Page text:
of the United States say with more sincerity When you duly appreciate the motives and truth to the national legislature, “LET which, (and which alone) influenced me on US ALONE.” The most prominent circumthis occasion, I have the fullest confidence, stances, international and domestic, which from the liberality and indulgence with which have for some time agitated our counsels, and you have always considered my conduct, that menanced the harmony and integrity of the you will approve my resolution, and acquiesce Union, having been satisfactorily arranged without censure, in my decision. It is under during the last session of Congress, the prosthis hope, and for this purpose that I now, for pect before us for years to come, in the most the last time address you. It is, I assure comprehensive survey, presents, in the great you, with reluctance and regret, that I leave outline of national prosperity an encouraging your service; reluctance produced by a recol- view, and anthorizes the most animating lection of the strong obligations to serve you, hopes of the longevity of our institutions, and which your repeated acts of favor have imposed of the independence and happiness of our peoon me; and deep regret resulting from the ple. I am happy, therefore, in believing, that Bature of the circumstances constituting the if, under any circumstances, my feeble talents and the little experience which I may have ruins without emotions of sorrow, surprise or acquired in national legislation, could be con- resentment, looking in triumph to its day of sidered by my warmest friends of any advan- resurrection. All who engage in political tage to your rights, your interests, or your warfare should be thus shielded, if they wish honor, the auspicious circumstances under to avoid ultimate discomfiture and disgrace. which I retire, diminish their utility so much, A firm and honest man should always be conthat whether I remain longer in your service tented under the consciousness, if he fall, of or not. becomes of very little concern, except having done his duty. He has also for his to myself, especially as you will have no diffi- encouragement an assurance from the testimoculty in finding others willing and able to py of all experience, that is, in the storms of serve you, who have stronger claims on your shall be, for awhile, overwhelmed, and lighter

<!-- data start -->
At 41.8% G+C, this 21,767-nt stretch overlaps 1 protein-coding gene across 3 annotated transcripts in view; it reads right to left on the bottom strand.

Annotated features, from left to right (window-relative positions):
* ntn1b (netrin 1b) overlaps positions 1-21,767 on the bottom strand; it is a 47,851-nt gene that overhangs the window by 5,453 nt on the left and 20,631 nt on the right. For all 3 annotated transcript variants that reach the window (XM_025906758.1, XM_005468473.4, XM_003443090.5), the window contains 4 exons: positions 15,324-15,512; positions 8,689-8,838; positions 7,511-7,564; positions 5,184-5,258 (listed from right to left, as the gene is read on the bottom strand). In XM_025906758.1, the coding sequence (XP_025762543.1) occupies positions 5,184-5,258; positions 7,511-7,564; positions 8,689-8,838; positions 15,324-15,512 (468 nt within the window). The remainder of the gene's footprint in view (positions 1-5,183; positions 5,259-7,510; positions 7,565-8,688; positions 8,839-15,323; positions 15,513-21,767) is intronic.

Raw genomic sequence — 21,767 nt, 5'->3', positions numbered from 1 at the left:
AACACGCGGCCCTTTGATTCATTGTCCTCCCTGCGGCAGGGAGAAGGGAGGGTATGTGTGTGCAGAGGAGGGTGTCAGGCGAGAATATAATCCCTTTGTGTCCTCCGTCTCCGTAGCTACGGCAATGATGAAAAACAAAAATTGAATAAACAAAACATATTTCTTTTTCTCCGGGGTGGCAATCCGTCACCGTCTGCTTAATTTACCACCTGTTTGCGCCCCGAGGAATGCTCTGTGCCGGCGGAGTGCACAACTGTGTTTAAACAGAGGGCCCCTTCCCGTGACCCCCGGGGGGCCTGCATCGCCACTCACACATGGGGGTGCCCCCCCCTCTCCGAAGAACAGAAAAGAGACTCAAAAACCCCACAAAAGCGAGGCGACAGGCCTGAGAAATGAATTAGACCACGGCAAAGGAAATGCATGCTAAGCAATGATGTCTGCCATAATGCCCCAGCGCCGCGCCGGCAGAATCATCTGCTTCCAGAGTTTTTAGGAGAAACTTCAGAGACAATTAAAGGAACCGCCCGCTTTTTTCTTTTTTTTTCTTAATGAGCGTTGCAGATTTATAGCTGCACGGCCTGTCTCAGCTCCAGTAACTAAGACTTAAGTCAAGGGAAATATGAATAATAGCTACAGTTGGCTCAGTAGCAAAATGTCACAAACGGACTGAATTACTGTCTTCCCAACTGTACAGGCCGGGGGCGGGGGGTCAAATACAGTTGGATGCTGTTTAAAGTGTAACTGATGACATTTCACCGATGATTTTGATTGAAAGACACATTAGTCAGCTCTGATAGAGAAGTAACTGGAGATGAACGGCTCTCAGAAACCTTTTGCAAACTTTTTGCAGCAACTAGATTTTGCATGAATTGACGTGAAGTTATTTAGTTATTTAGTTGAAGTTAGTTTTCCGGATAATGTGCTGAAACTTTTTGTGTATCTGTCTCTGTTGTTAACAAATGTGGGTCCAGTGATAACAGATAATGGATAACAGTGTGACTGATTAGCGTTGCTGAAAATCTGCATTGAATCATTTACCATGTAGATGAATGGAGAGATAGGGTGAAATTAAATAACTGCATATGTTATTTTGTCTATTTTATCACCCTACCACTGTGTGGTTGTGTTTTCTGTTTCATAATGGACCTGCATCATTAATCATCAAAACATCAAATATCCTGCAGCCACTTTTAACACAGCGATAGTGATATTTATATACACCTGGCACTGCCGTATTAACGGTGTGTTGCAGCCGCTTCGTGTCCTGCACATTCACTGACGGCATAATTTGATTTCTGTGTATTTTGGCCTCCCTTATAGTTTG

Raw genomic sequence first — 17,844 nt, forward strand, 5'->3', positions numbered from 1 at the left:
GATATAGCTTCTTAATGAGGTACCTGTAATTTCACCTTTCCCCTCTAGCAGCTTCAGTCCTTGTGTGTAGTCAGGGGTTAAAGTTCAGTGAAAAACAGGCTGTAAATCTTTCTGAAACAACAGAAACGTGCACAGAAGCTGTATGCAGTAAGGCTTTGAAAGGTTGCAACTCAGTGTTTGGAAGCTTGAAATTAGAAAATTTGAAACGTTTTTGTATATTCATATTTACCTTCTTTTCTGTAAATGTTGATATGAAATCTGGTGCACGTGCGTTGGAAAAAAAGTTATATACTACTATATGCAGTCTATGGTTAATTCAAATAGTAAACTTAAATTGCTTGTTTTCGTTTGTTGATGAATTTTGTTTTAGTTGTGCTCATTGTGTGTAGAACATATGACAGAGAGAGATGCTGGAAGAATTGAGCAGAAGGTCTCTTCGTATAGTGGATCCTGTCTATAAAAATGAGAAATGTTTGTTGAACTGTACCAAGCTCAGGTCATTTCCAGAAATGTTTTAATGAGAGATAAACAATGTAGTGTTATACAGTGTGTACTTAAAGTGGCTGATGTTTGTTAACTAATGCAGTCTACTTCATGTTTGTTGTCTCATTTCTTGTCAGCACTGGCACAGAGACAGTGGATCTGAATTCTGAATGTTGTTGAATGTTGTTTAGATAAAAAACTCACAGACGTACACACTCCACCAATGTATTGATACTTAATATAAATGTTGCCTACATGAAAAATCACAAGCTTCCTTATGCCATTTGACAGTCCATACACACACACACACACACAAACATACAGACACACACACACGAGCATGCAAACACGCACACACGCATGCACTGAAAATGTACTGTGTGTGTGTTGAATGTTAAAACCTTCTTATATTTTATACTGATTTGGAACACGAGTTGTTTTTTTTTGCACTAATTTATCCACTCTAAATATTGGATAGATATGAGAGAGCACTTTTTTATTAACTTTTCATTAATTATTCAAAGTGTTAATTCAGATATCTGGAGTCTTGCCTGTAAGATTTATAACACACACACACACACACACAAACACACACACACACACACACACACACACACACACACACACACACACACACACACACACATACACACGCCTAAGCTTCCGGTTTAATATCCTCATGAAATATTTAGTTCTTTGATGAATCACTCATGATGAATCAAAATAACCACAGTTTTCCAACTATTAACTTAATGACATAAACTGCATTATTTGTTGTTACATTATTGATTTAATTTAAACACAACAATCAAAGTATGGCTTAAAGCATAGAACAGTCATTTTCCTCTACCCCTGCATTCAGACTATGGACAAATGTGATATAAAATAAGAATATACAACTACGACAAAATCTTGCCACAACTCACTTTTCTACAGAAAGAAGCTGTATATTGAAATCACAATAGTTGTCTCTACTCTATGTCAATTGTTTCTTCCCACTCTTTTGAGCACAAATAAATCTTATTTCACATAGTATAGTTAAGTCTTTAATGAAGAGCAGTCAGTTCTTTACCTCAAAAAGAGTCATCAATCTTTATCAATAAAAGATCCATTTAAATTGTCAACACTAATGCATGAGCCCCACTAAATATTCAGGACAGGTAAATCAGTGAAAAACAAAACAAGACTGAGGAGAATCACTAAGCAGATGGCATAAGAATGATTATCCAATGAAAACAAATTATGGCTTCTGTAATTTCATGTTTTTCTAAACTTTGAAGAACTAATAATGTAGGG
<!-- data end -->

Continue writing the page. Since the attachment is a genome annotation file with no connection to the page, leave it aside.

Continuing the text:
faction or momentary popular commotion he confidence and favor than I can have any bodies should be permitted, for a moment, to hope of possessing or deserving to enjoy. In taking leave of you, I have the satisfac- reason and the calm of sober judgment will soon